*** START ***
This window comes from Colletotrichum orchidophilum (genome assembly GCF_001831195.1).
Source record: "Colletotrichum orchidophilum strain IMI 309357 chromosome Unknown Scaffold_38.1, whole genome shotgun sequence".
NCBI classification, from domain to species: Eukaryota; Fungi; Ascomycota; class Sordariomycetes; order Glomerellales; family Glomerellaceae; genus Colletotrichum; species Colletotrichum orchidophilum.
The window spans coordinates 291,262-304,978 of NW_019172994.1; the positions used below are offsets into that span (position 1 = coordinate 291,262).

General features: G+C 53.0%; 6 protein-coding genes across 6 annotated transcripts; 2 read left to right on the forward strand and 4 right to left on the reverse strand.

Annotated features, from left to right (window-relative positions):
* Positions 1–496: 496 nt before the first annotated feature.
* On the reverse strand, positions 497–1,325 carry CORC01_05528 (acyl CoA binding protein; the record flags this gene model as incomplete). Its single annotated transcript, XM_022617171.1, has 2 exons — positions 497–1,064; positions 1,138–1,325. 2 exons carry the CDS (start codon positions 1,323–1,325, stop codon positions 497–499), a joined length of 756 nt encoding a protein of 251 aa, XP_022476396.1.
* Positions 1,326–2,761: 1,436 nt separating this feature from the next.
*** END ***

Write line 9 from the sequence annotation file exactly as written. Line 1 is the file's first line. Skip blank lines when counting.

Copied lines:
* Positions 1,326–2,761: 1,436 nt separating this feature from the next.